How To Teach Your Kids Grit


By Jeremy Bangs

“Jason wants to fix the lake,” said his mother.

She was the front office secretary at Palmer Lake Elementary School where Jason was a third-grader and she said this to me when I stopped by the school to pick up something for another story I was working on.

She explained that Jason’s class was asked to write about a volunteer project they’d like to tackle. As I understand it, the question was posed as more of a writing exercise. The service aspect of the prompt was mostly an afterthought. No one expected his paper to launch a community-wide movement, probably because no one paid much attention to the lake.

Palmer Lake Elementary School is right in the middle of a small town called Palmer Lake in the Colorado foothills just north of the United States Air Force Academy. Palmer Lake itself is at the center of this town and an easy after school bike ride away for Jason and his classmates.

Palmer Lake had once been an integral part of the economic development of Colorado’s Front Range. General William J. Palmer moved to the area after the Civil War and purchased the surrounding land, made valuable by the fact that steam engines used Palmer Lake’s water to refill their boilers after climbing either side of the divide. Forced stops equated to captive audiences for commerce.

Historic photos and painting, which Jason had seen on field trips to the local museum or other points of interest, showed the lake in its heyday. One painting in particular showed a couple, sharply-dressed, cruise across the lake in a rowboat. In the background, a steam engine passed by and in the middle of the lake, a fountain. It looked like the sort of place worthy of giving rise to a town.

The Palmer Lake of Jason’s childhood looked nothing like the painting. There was no fountain. No one enjoyed his Palmer Lake on a lazy, sunny afternoon. You couldn’t even catch a fish in it. It was, as he pointed out in his class project, a lake in need of fixing.

By the time Jason’s mom had told me about Jason’s idea, she had already spread the word. In small communities like this, secretaries like Jason’s mom have contacts and information and are therefore the kind of power brokers mayors and school superintendents can only dream of becoming one day.

She had already spoken to a grant writer in town who had matched Jason’s idea to the recently established Great Outdoors Colorado Fund (GOCO) which put a portion of the states lottery proceeds toward outdoor recreation projects. She had also spoken to a local artist who painted Jason’s vision of a restored Palmer Lake and was selling prints to raise money for the project.

As I began writing about the lake, I realized how bad it was. The official at the Colorado Division of Wildlife who would ordinarily stock the lake with fish explained that so much sediment had collected on the lake bottom that there wasn’t enough oxygen to support aquatic life.

“If you could find a way to keep from sinking in the mud, you could probably wade across the thing,” he said.

Fixing the lake would be no small job. It would have to be drained, excavated with an eye toward creating fish habitat and refilling it. Teams of construction workers would have coordinate with wildlife biologists from the state to make all of this happen – cha-ching, cha-ching, cha-ching

Jason raised almost $400 for the project himself. He formed a Kids Committee of classmates and friends who raised more than $6,000. Jason worked the Palmer Lake lecture circuit. He got a local restaurant to have a fund-raising dinner that added another $1,000 to the effort. He spoke to the town council about the project. He gave the school board a presentation. Both pledged their support of the project which built momentum for the grant proposal in the works.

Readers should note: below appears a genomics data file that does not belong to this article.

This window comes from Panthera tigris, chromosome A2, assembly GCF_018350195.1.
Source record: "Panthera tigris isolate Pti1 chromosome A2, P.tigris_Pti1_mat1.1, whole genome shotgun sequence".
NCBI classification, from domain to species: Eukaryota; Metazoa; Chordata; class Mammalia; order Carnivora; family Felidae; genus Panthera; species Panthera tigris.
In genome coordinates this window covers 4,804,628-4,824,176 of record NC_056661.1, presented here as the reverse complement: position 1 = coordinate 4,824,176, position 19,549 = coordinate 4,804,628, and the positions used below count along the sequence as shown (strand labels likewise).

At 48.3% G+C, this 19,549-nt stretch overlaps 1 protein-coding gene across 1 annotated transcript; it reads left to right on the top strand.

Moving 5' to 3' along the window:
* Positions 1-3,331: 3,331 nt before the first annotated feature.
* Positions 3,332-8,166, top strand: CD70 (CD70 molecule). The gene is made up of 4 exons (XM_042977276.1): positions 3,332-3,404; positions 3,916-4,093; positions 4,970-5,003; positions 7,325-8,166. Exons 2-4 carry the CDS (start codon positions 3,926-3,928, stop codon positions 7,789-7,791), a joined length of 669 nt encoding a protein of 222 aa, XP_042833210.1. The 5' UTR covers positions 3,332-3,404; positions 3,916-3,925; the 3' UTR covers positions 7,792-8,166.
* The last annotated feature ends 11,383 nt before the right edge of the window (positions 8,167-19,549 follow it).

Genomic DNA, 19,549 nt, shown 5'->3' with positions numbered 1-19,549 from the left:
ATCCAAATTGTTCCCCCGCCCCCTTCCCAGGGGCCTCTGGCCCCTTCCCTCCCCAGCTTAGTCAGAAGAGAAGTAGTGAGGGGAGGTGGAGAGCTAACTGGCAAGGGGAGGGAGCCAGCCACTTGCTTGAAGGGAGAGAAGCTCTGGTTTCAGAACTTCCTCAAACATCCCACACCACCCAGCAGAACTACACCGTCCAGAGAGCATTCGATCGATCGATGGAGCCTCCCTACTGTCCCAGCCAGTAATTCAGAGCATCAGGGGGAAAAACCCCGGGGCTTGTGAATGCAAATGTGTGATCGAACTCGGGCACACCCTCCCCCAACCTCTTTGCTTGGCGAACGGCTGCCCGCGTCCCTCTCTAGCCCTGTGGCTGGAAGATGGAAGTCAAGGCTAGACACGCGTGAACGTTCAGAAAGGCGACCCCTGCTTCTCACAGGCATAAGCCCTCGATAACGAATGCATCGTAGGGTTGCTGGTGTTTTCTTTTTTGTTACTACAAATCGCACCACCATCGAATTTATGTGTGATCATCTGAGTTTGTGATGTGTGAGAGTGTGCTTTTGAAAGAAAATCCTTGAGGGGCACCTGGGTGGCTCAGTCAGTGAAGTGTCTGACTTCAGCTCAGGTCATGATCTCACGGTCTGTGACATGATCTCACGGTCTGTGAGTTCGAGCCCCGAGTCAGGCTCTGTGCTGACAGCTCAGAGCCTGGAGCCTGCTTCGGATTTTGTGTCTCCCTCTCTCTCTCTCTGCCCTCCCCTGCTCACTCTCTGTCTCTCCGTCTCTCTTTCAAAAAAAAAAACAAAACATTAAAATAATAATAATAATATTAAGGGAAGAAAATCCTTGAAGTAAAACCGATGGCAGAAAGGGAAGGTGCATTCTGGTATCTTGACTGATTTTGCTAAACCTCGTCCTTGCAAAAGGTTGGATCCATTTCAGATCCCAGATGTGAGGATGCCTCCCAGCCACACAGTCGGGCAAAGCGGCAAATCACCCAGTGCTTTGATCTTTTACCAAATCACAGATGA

When the grant was won, the $150,000 project began. It seemed to take forever to drain the lake and for the muddy bottom to dry enough to support heavy equipment. But then, front-end loaders, excavators and scrapers crawled over the lake bottom like ants removing tons of mud and even some of the ash dumped from steam engines a hundred years earlier. Eventually, the bottom of what had been a very large mud puddle became a sculpture that made one think, “If I was a fish, I’d hang out over there. Or maybe there.” As the excavation continued, the springs that originally created the lake emerged and went to work filling it.

The following year, Palmer Lake was alive again. A fountain threw a stream or water from the center of the lake and families were fishing from its shores. A dock was built from assorted paddle craft were launched or where people could simply dangle their feet over the water.

All of this happened because a third-grader wondered how it could be done and his parents met him halfway. They connected him with people in the community that did the same. On and on it went until an extraordinary vision was realized by an entire community.

I wanted to tell you this story as we consider the traits of courage, fortitude and grit because I wanted to ask this question: How many of us, as parents, would have met Jason half way on this? I like to think I would have, but I can think of many smaller projects with my own third-grader that I did not. We want them to stay the course with chores, homework, soccer practice and piano lessons. But how many times do we stand in the way of their bigger dreams – the ones that take real work and could weave fortitude into their makeup as tightly as any of their other core beliefs?

The reconstruction of Palmer Lake in the mid to late-90s is a grand, public example of something that plays out for parents all the time. Kids dream. Sometimes, their dreams are impractical. But when they’re not, we ought to think about meeting them halfway. If you’ve done something like this, or you’re starting out on a project, let us know so we can learn, support and celebrate it with you.

Steven Markel